VANCOUVER – Over the course of several weeks this past winter, hundreds of kilometres of ice cracked and crumbled into the ocean north of Alaska.
Scientists with NASA’s Earth Observatory, which captured the fracture using infrared imaging from a satellite, say it’s not unusual for large ice fractures to occur in the Beaufort Sea.
Although sea ice in the Arctic often appears as once giant sheet, the Earth Observatory says it’s actually “a collection of smaller pieces that constantly shift, crack, and grind against one another.”
“A fracturing event in this area is not unusual,” says the U.S. National Snow & Ice Data Center’s Walter Meier — even in winter.
But, this ice crack was more significant because of a high-pressure system that stayed over the area and kept temperatures warm.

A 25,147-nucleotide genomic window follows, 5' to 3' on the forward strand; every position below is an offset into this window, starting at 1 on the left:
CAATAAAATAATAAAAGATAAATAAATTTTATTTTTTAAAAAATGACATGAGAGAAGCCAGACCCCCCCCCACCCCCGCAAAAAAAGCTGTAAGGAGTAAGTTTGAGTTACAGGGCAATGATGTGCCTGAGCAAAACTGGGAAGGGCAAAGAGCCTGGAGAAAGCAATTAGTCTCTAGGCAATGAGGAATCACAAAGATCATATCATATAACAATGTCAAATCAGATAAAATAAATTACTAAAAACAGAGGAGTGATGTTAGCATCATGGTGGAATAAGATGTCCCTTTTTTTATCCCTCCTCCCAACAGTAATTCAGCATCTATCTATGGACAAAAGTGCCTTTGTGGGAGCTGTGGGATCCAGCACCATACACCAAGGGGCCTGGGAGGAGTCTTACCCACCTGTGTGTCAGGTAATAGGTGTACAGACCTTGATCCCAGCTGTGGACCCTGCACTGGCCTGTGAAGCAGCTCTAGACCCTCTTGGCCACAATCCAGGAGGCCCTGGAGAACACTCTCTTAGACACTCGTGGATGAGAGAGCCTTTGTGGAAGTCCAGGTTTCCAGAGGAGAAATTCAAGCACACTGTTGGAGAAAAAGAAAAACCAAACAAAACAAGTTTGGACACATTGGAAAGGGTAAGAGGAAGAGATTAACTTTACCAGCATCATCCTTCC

A wind-driven ocean current, called the Beaufort Gyre, pulled the ice floes westward past Point Barrow, making the ice appear as though it was fanning out towards Alaska’s northern coast.
By March, the ice fractures spread all the way to the to Canada’s Banks Island — nearly 1,000 kilometres away from the first breaks.
NASA said on Wednesday Arctic Ocean ice was at its lowest level on record last summer, and, on Feb. 28, the maximum winter ice cover reached the fifth lowest in 35 years.